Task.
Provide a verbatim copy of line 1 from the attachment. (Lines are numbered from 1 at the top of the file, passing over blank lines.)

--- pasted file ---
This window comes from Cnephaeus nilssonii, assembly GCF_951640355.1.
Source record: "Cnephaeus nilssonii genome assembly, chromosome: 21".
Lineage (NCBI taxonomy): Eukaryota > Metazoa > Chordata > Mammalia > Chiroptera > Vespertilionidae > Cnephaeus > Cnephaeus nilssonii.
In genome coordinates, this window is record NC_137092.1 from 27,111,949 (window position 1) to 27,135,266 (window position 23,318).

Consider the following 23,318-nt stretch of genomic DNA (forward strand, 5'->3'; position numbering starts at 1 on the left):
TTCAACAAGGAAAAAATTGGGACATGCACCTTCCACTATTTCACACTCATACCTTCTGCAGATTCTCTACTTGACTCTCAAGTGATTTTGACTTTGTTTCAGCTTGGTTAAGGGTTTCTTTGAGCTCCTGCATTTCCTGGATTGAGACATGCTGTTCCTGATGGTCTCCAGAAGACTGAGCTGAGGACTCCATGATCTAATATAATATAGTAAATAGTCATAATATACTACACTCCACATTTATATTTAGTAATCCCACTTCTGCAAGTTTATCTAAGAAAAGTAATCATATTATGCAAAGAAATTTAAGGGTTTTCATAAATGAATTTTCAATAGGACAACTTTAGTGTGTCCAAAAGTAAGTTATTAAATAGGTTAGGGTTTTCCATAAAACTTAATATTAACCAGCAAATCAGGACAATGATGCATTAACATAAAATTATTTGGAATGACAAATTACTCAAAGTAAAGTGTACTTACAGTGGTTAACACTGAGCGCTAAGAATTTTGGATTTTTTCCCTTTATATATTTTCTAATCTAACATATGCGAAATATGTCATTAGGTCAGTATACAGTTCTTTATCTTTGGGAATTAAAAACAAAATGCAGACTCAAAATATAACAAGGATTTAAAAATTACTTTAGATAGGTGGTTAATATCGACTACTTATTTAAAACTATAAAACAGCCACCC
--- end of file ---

This window comes from Cnephaeus nilssonii, assembly GCF_951640355.1.